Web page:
Lately we have found the need to focus some effort on boosting the performance of our services. In the past, we focused only on correctness, whether our software did the task it was supposed to do. However, as we gain users and activity within our system increases, we need to also ensure our software is FAST.

One specific part of our system, the FTP server, requires access to a user permissions. These permissions drive pretty much everything the FTP server does, so it often queries these values from our MySQL server. In some cases like a directory listing, permissions can be retrieved many times for a single operation. This is the perfect opportunity for caching. The strategy we chose was to fetch all of a users’ permissions when they log in, and then refer to the cached permissions throughout the session. Each FTP server process would maintain it’s own cache for the users logged into it.

Stale data is of little concern, since permissions update each time the user logs in. 99% of the time, the permissions for all logged in users fit comfortably in RAM. However, the big risk is that if a huge number of users are logged in simultaneously, the amount of RAM needed to cache all of their permissions could be too great. Because of this, we decided to limit the number of permission sets we would cache, fetching from our data store if the permissions were not found (cache miss).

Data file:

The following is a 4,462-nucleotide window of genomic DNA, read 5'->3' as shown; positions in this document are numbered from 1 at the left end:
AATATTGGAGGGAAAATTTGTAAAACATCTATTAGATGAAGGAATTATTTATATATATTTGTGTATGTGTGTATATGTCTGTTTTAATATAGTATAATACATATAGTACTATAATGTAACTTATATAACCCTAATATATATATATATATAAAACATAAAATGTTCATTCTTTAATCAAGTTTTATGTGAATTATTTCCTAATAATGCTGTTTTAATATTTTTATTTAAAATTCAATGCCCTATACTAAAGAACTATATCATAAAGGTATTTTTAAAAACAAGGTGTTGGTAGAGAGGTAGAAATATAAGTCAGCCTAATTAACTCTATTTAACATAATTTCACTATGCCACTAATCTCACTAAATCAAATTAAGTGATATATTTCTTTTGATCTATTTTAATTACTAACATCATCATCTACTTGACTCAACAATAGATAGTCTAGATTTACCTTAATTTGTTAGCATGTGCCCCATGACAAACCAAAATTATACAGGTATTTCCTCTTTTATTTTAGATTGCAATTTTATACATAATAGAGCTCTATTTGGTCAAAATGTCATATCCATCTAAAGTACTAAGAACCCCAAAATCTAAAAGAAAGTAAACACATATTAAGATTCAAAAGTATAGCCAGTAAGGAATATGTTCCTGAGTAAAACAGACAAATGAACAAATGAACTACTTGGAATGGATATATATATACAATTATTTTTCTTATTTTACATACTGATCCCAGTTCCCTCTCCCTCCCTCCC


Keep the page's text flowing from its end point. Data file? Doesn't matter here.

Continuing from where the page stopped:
We would prefer to keep the most frequently accessed permissions (busiest users) in the cache, while evicting those which are infrequently used. There is a device called an LRU, (Least Recently Used) for just this case. All cached items are associated with an age, the age is reset whenever an item is accessed. When the cache size must be reduced (perhaps to accomodate new items) the oldest items are evicted (the oldest items are the ones used longest ago).

Thus began my search for a Python LRU, I found some examples, but I did not find a package that I could readily use. I put together a working LRU pretty quickly and installed it into our FTP server code base. This had the desired effect, MySQL queries happened only when a user logged in, throughout their session no further access was needed to the database.

A few days later, while reading an article, I came across a link to a ready-made python LRU. I was disappointed that I had not initially found this package, but happy to compare it to my own. In the end, I decided to replace my implementation with the one from pylru. This decision was driven in no small part by the fact that pylru is up to three times faster than my naive version, I benchmarked both of them and pylru came out on top. Of course, the other reason to use someone else’s implementation is that it is maintained by someone else!

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